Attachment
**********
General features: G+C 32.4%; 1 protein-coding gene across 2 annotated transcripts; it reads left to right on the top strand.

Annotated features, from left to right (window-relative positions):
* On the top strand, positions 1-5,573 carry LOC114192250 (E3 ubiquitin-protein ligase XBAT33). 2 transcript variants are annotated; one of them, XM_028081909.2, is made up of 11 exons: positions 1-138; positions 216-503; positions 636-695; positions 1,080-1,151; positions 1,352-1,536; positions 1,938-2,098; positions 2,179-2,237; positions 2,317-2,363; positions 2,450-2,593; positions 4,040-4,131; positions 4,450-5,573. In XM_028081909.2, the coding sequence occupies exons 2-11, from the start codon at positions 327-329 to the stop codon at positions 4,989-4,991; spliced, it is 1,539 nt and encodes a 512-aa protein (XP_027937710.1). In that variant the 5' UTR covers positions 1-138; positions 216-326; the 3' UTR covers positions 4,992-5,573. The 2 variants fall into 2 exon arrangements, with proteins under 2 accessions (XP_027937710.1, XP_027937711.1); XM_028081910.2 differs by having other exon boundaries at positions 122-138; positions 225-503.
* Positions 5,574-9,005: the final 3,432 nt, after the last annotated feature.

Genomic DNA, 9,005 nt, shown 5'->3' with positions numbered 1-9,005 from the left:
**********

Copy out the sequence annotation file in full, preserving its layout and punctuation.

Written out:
General features: G+C 32.4%; 1 protein-coding gene across 2 annotated transcripts; it reads left to right on the top strand.

Annotated features, from left to right (window-relative positions):
* On the top strand, positions 1-5,573 carry LOC114192250 (E3 ubiquitin-protein ligase XBAT33). 2 transcript variants are annotated; one of them, XM_028081909.2, is made up of 11 exons: positions 1-138; positions 216-503; positions 636-695; positions 1,080-1,151; positions 1,352-1,536; positions 1,938-2,098; positions 2,179-2,237; positions 2,317-2,363; positions 2,450-2,593; positions 4,040-4,131; positions 4,450-5,573. In XM_028081909.2, the coding sequence occupies exons 2-11, from the start codon at positions 327-329 to the stop codon at positions 4,989-4,991; spliced, it is 1,539 nt and encodes a 512-aa protein (XP_027937710.1). In that variant the 5' UTR covers positions 1-138; positions 216-326; the 3' UTR covers positions 4,992-5,573. The 2 variants fall into 2 exon arrangements, with proteins under 2 accessions (XP_027937710.1, XP_027937711.1); XM_028081910.2 differs by having other exon boundaries at positions 122-138; positions 225-503.
* Positions 5,574-9,005: the final 3,432 nt, after the last annotated feature.

Genomic DNA, 9,005 nt, shown 5'->3' with positions numbered 1-9,005 from the left: